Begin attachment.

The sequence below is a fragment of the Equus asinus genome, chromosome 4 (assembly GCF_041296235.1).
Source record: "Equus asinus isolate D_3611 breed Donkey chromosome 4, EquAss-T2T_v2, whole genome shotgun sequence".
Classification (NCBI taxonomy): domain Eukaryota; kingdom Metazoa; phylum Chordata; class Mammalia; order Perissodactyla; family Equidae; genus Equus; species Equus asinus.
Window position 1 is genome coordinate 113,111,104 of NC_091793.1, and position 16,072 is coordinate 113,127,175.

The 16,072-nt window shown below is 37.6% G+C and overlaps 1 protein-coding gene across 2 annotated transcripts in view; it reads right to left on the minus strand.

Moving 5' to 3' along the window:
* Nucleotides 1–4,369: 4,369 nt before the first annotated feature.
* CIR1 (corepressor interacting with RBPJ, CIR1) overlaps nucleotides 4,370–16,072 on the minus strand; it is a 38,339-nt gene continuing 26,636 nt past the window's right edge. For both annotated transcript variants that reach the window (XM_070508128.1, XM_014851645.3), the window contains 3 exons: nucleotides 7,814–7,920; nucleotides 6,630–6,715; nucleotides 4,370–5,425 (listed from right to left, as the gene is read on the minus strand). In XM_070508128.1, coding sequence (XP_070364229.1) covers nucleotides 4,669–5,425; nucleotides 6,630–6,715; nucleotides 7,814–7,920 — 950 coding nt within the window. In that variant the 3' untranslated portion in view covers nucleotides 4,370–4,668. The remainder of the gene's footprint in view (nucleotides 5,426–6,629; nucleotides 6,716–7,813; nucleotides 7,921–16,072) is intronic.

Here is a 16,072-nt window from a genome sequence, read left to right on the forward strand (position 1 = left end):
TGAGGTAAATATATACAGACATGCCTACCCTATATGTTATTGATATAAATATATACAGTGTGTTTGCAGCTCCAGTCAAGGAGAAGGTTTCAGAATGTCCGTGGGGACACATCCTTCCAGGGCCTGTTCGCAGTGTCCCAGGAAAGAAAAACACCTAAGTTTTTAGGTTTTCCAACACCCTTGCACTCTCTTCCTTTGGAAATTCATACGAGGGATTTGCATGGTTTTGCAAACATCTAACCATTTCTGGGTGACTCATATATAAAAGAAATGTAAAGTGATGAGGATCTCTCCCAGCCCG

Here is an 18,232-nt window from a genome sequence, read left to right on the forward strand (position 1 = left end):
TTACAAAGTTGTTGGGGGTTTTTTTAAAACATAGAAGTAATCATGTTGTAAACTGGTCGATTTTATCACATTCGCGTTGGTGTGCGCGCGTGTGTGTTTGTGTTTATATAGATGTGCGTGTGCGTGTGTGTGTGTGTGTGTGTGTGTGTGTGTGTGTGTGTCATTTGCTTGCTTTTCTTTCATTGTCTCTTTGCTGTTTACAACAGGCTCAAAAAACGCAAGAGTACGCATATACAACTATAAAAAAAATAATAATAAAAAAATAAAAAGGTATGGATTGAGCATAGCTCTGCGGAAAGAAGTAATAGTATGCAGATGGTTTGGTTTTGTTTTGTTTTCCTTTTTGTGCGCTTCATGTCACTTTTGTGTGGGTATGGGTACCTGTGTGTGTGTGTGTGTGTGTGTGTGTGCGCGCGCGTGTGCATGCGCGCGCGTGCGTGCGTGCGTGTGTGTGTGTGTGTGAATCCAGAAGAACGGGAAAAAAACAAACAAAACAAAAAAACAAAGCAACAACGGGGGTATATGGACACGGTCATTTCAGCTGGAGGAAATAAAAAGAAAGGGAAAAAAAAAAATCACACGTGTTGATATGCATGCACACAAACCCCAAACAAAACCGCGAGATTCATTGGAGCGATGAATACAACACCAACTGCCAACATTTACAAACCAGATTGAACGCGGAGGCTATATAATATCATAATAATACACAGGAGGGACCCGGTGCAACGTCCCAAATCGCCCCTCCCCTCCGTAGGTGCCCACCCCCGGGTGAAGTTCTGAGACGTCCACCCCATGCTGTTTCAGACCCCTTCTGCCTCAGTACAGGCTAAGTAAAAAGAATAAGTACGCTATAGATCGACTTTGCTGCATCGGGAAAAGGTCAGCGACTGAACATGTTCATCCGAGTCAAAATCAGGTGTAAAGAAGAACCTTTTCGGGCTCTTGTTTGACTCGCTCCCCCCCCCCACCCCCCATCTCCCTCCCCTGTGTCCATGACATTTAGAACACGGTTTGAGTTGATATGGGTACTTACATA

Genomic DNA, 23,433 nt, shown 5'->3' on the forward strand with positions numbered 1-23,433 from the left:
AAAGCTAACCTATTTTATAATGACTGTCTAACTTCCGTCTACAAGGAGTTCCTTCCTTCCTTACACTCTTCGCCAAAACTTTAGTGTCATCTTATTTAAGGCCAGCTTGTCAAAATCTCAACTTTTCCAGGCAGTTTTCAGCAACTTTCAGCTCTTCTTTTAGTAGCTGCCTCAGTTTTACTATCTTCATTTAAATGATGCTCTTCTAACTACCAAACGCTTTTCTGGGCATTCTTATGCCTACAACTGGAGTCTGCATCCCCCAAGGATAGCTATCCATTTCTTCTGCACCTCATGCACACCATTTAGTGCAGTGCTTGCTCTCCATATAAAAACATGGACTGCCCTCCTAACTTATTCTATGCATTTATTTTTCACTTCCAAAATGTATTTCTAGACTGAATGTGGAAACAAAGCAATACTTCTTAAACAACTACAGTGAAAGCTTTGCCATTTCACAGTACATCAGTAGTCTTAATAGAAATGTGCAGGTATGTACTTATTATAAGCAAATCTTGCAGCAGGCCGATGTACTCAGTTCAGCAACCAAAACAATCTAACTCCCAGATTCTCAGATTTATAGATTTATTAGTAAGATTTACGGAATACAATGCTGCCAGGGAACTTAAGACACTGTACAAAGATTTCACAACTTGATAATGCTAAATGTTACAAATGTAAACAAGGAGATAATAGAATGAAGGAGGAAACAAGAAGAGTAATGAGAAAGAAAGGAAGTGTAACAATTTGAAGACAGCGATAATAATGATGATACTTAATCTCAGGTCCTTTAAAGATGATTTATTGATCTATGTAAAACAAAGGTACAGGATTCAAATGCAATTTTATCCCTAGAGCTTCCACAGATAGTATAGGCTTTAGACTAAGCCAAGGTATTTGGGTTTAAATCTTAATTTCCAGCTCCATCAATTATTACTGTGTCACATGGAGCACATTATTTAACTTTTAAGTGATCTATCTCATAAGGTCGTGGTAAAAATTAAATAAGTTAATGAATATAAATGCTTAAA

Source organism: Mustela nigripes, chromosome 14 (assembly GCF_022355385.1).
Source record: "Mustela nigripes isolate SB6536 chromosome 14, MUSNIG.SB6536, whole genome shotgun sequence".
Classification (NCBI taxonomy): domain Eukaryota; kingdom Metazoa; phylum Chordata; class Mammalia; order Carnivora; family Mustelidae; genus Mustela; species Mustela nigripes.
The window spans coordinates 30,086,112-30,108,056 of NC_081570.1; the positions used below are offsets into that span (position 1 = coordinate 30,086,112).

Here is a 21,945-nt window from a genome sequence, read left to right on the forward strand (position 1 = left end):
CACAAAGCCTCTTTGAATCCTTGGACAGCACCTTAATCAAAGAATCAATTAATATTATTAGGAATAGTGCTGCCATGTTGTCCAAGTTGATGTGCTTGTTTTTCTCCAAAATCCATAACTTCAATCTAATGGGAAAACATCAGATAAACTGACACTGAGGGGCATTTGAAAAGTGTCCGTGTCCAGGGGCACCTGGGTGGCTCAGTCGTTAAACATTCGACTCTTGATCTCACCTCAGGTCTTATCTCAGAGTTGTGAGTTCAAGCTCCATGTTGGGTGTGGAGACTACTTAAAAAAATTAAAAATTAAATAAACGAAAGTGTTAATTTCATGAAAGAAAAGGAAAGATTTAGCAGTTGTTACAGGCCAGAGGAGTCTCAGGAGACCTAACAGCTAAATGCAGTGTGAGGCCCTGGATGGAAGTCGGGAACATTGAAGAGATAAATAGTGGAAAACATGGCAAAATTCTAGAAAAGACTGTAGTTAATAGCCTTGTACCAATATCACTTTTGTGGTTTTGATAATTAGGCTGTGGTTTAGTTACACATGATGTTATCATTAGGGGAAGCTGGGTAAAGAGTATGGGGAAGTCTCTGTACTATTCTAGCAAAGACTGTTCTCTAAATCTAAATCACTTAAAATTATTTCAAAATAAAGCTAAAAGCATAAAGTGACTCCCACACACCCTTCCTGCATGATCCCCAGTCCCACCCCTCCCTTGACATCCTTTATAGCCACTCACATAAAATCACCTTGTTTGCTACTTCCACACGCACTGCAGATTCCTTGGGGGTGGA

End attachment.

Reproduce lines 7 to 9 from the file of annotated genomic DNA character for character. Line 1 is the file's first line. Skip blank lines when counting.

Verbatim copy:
* Nucleotides 1–4,369: 4,369 nt before the first annotated feature.
* CIR1 (corepressor interacting with RBPJ, CIR1) overlaps nucleotides 4,370–16,072 on the minus strand; it is a 38,339-nt gene continuing 26,636 nt past the window's right edge. For both annotated transcript variants that reach the window (XM_070508128.1, XM_014851645.3), the window contains 3 exons: nucleotides 7,814–7,920; nucleotides 6,630–6,715; nucleotides 4,370–5,425 (listed from right to left, as the gene is read on the minus strand). In XM_070508128.1, coding sequence (XP_070364229.1) covers nucleotides 4,669–5,425; nucleotides 6,630–6,715; nucleotides 7,814–7,920 — 950 coding nt within the window. In that variant the 3' untranslated portion in view covers nucleotides 4,370–4,668. The remainder of the gene's footprint in view (nucleotides 5,426–6,629; nucleotides 6,716–7,813; nucleotides 7,921–16,072) is intronic.

Here is a 16,072-nt window from a genome sequence, read left to right on the forward strand (position 1 = left end):